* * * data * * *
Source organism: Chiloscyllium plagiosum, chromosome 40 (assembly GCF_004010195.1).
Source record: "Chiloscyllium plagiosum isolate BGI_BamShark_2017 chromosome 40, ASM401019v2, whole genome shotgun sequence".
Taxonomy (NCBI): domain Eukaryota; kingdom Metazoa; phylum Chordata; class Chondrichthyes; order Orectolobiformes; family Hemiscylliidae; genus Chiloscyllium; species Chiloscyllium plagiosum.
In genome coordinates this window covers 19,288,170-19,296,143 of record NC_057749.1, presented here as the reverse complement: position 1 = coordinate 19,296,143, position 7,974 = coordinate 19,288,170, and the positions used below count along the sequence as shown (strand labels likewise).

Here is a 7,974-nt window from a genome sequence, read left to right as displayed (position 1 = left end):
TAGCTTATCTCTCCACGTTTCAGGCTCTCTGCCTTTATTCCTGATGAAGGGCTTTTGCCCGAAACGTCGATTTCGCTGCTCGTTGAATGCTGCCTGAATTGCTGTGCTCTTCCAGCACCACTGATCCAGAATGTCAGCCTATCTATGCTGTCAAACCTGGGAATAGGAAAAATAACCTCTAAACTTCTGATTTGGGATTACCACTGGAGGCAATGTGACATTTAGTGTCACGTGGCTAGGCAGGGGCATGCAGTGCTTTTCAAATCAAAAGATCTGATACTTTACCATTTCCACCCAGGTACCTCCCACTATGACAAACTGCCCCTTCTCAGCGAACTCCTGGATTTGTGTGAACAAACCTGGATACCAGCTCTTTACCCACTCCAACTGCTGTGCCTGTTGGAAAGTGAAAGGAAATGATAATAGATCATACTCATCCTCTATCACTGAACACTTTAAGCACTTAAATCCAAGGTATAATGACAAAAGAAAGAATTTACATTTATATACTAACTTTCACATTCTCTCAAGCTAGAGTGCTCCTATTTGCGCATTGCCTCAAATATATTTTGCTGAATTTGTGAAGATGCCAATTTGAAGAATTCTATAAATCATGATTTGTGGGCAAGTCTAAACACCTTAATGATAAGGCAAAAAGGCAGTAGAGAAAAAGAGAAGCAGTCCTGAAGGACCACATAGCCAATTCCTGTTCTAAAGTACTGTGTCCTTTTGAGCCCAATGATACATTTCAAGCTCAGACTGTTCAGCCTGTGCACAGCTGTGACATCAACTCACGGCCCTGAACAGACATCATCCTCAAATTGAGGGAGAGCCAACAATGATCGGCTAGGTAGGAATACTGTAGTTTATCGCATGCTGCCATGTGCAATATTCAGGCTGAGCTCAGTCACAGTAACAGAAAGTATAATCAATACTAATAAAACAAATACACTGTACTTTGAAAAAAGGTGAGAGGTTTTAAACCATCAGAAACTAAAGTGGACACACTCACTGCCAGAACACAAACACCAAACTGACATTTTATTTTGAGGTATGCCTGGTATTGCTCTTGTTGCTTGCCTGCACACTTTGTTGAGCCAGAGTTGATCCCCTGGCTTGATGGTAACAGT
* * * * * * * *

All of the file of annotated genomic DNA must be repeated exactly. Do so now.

Source organism: Chiloscyllium plagiosum, chromosome 40 (assembly GCF_004010195.1).
Source record: "Chiloscyllium plagiosum isolate BGI_BamShark_2017 chromosome 40, ASM401019v2, whole genome shotgun sequence".
Taxonomy (NCBI): domain Eukaryota; kingdom Metazoa; phylum Chordata; class Chondrichthyes; order Orectolobiformes; family Hemiscylliidae; genus Chiloscyllium; species Chiloscyllium plagiosum.
In genome coordinates this window covers 19,288,170-19,296,143 of record NC_057749.1, presented here as the reverse complement: position 1 = coordinate 19,296,143, position 7,974 = coordinate 19,288,170, and the positions used below count along the sequence as shown (strand labels likewise).

Here is a 7,974-nt window from a genome sequence, read left to right as displayed (position 1 = left end):
TAGCTTATCTCTCCACGTTTCAGGCTCTCTGCCTTTATTCCTGATGAAGGGCTTTTGCCCGAAACGTCGATTTCGCTGCTCGTTGAATGCTGCCTGAATTGCTGTGCTCTTCCAGCACCACTGATCCAGAATGTCAGCCTATCTATGCTGTCAAACCTGGGAATAGGAAAAATAACCTCTAAACTTCTGATTTGGGATTACCACTGGAGGCAATGTGACATTTAGTGTCACGTGGCTAGGCAGGGGCATGCAGTGCTTTTCAAATCAAAAGATCTGATACTTTACCATTTCCACCCAGGTACCTCCCACTATGACAAACTGCCCCTTCTCAGCGAACTCCTGGATTTGTGTGAACAAACCTGGATACCAGCTCTTTACCCACTCCAACTGCTGTGCCTGTTGGAAAGTGAAAGGAAATGATAATAGATCATACTCATCCTCTATCACTGAACACTTTAAGCACTTAAATCCAAGGTATAATGACAAAAGAAAGAATTTACATTTATATACTAACTTTCACATTCTCTCAAGCTAGAGTGCTCCTATTTGCGCATTGCCTCAAATATATTTTGCTGAATTTGTGAAGATGCCAATTTGAAGAATTCTATAAATCATGATTTGTGGGCAAGTCTAAACACCTTAATGATAAGGCAAAAAGGCAGTAGAGAAAAAGAGAAGCAGTCCTGAAGGACCACATAGCCAATTCCTGTTCTAAAGTACTGTGTCCTTTTGAGCCCAATGATACATTTCAAGCTCAGACTGTTCAGCCTGTGCACAGCTGTGACATCAACTCACGGCCCTGAACAGACATCATCCTCAAATTGAGGGAGAGCCAACAATGATCGGCTAGGTAGGAATACTGTAGTTTATCGCATGCTGCCATGTGCAATATTCAGGCTGAGCTCAGTCACAGTAACAGAAAGTATAATCAATACTAATAAAACAAATACACTGTACTTTGAAAAAAGGTGAGAGGTTTTAAACCATCAGAAACTAAAGTGGACACACTCACTGCCAGAACACAAACACCAAACTGACATTTTATTTTGAGGTATGCCTGGTATTGCTCTTGTTGCTTGCCTGCACACTTTGTTGAGCCAGAGTTGATCCCCTGGCTTGATGGTAACAGT